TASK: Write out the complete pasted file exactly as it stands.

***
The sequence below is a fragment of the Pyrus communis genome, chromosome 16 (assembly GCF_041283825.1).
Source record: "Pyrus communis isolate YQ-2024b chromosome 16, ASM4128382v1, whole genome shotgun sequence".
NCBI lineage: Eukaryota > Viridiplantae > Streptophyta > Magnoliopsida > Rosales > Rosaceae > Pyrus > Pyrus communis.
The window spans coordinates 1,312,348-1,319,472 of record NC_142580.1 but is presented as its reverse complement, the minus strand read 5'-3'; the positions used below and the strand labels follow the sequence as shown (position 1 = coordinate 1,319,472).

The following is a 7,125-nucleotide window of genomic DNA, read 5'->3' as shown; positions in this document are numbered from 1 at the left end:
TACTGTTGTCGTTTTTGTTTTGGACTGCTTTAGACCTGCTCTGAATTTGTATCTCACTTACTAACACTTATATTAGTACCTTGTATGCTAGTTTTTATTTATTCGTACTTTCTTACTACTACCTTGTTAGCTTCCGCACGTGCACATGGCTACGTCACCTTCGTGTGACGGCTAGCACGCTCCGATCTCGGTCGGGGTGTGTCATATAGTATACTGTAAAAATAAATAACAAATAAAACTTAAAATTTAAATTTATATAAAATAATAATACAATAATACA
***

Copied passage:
The sequence below is a fragment of the Pyrus communis genome, chromosome 16 (assembly GCF_041283825.1).
Source record: "Pyrus communis isolate YQ-2024b chromosome 16, ASM4128382v1, whole genome shotgun sequence".
NCBI lineage: Eukaryota > Viridiplantae > Streptophyta > Magnoliopsida > Rosales > Rosaceae > Pyrus > Pyrus communis.
The window spans coordinates 1,312,348-1,319,472 of record NC_142580.1 but is presented as its reverse complement, the minus strand read 5'-3'; the positions used below and the strand labels follow the sequence as shown (position 1 = coordinate 1,319,472).

The following is a 7,125-nucleotide window of genomic DNA, read 5'->3' as shown; positions in this document are numbered from 1 at the left end:
TACTGTTGTCGTTTTTGTTTTGGACTGCTTTAGACCTGCTCTGAATTTGTATCTCACTTACTAACACTTATATTAGTACCTTGTATGCTAGTTTTTATTTATTCGTACTTTCTTACTACTACCTTGTTAGCTTCCGCACGTGCACATGGCTACGTCACCTTCGTGTGACGGCTAGCACGCTCCGATCTCGGTCGGGGTGTGTCATATAGTATACTGTAAAAATAAATAACAAATAAAACTTAAAATTTAAATTTATATAAAATAATAATACAATAATACA